Judge dismisses lawsuit challenging Trump order for agencies to cut regulations

A U.S. district court judge dismissed a lawsuit targeting a Trump administration order requiring federal agencies to eliminate at least two existing regulations for every new one they issue. The plaintiffs lacked standing to challenge the order, the judge reasoned.

The Feb. 26 ruling dealt a blow to environmental and public interest groups that have opposed the administration's efforts to roll back existing regulations, including rules aimed at protecting air and water quality. But the groups that filed the complaint said that because their lawsuit was dismissed on procedural grounds the court left the door open to future challenges.

Public Citizen, the Natural Resources Defense Council and the Communication Workers of America AFL-CIO filed the lawsuit to block an executive order that Trump signed in January 2017 requiring nonindependent federal agencies to revoke two or more existing federal regulations for every new one they issue. The order also directed the agencies to offset compliance costs for new rules with reductions in costs for existing regulations and imposed an annual cap on incremental regulatory costs that was set at zero for 2017.

The White House Office of Management and Budget later provided guidance that the order would only apply to "significant regulatory actions" that have an annual economic impact of $100 million or more or adversely affect the economy.

In their challenge to the order, Public Citizen and the other groups said no governing statute authorized agencies to withhold a potentially necessary regulation based on an "arbitrary" limit on costs or the adoption or repeal of unrelated regulations. The plaintiffs also said the order would force agencies to repeal regulations necessary to advance underlying statutes.

But in a Feb. 26 decision, Judge Randolph Moss with the U.S. District Court for the District of Columbia said the plaintiffs failed to establish standing to sue, including by not identifying particular members of their groups that would be harmed by the executive order. Moss also ruled the plaintiffs failed to show that relevant agencies would have issued a particular rule absent Trump's executive order or that a delay in regulatory action from the order would "substantially increase" the risk of harm to their members.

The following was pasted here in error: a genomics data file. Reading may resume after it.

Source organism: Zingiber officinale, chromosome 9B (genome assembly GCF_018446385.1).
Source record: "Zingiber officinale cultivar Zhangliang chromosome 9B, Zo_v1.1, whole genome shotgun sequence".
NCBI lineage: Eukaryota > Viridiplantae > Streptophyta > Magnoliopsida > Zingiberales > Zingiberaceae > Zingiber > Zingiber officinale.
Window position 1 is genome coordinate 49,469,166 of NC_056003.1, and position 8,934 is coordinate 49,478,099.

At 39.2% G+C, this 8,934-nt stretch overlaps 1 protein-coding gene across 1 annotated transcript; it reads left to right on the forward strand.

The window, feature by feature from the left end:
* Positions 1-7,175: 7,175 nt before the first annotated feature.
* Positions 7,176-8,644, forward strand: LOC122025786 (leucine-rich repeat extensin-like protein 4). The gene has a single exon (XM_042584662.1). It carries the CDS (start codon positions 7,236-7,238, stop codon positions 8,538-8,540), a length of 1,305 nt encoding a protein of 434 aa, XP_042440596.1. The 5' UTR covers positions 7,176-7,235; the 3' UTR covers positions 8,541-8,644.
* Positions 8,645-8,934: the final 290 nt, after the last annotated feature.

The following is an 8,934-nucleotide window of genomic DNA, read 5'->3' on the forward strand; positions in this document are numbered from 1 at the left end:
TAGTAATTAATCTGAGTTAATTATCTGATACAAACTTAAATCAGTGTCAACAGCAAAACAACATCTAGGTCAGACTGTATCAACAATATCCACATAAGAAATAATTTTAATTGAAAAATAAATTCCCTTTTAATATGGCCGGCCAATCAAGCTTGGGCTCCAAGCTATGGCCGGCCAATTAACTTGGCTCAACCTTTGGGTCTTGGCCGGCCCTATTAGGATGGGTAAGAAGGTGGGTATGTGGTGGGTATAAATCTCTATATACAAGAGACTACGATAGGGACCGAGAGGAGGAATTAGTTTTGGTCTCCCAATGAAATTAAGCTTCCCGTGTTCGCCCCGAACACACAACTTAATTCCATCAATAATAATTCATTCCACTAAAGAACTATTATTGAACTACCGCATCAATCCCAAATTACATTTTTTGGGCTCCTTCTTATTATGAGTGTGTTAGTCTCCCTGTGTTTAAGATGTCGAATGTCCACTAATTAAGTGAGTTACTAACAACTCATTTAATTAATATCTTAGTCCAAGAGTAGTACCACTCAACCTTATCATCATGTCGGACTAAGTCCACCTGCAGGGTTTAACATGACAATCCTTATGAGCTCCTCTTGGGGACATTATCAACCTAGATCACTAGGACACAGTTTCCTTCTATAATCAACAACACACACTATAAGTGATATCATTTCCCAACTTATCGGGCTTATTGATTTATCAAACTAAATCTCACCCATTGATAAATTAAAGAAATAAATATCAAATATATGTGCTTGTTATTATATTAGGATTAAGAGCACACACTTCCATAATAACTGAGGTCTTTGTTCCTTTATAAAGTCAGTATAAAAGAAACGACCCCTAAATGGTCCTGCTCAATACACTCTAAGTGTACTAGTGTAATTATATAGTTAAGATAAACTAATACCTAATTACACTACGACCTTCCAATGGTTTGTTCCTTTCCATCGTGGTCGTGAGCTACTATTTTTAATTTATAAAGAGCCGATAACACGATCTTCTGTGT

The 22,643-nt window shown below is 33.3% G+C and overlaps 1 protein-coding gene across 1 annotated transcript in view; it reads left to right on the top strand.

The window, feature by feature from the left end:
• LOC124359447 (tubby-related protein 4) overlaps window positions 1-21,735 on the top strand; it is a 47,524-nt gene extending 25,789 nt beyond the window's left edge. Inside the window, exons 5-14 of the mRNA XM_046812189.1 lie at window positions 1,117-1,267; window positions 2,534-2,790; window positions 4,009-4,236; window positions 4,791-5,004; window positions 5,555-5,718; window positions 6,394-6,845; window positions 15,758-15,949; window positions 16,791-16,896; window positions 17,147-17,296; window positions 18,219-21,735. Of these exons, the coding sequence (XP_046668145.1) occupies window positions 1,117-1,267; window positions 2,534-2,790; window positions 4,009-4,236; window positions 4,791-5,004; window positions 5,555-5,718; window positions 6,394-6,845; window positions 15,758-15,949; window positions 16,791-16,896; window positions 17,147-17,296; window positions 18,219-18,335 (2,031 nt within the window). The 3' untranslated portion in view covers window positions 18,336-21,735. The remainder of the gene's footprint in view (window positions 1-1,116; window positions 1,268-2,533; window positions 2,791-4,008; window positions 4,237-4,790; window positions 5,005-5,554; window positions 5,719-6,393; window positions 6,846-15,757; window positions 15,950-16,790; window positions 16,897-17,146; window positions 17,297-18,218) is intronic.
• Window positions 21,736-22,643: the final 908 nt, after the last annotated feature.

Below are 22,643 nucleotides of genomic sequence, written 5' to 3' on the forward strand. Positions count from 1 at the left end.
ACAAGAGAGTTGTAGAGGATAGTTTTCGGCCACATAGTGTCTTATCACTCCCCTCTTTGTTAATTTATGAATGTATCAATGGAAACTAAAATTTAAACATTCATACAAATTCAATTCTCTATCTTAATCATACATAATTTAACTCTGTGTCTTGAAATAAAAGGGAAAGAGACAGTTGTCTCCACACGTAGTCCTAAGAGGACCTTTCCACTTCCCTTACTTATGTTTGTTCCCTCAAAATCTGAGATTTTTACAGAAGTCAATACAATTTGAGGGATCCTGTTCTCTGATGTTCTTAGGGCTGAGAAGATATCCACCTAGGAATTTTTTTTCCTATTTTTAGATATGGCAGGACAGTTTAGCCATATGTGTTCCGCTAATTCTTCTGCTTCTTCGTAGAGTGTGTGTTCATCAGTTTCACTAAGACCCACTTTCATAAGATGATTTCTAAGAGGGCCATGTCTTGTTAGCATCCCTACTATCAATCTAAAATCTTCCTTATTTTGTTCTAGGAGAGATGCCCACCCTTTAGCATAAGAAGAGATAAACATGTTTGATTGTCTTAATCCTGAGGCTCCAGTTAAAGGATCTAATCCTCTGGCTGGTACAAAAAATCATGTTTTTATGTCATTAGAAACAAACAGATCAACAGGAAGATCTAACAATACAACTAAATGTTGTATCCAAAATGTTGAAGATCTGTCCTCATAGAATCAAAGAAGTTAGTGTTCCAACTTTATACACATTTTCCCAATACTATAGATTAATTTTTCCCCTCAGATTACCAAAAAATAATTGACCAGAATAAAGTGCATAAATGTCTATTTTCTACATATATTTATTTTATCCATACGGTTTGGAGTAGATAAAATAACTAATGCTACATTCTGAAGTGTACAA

The judge also dismissed the three groups' claim that they have "organizational standing" to sue because Trump's directive would get in the way of their mission to encourage agencies to adopt regulations to protect public health, safety, the environment and workers' rights.

The burden of considering whether the cost of new rules justifies getting rid of old ones "is insufficient to establish organizational standing," Moss ruled. "And plaintiffs do not assert that they have actually declined — or will actually decline — to pursue a new rule out of concern that the executive order will require the relevant agency to rescind two existing rules."

Responding to the ruling, Public Citizen noted that Moss did not rule on the merits of the challenge and that the court "indicated that it may give the groups an opportunity to bolster their showing of injury." For instance, the judge ordered parties in the case, including the Trump administration, to appear March 1 before the court on "appropriate next steps," including whether the court should dismiss the complaint with leave to amend — meaning the plaintiffs could amend their original complaint to fix deficiencies — or dismiss the action.

"Today's ruling does nothing to change the fact that this executive order is blatantly unconstitutional and a textbook case of presidential overreach," insisted Trip Van Noppen, president of Earthjustice. "The president cannot unilaterally prevent agencies from putting protections in place to ensure the safety of the water we drink, the food, we eat, the air we breathe and the places we work." Public Citizen v. Donald Trump (No. 17-253)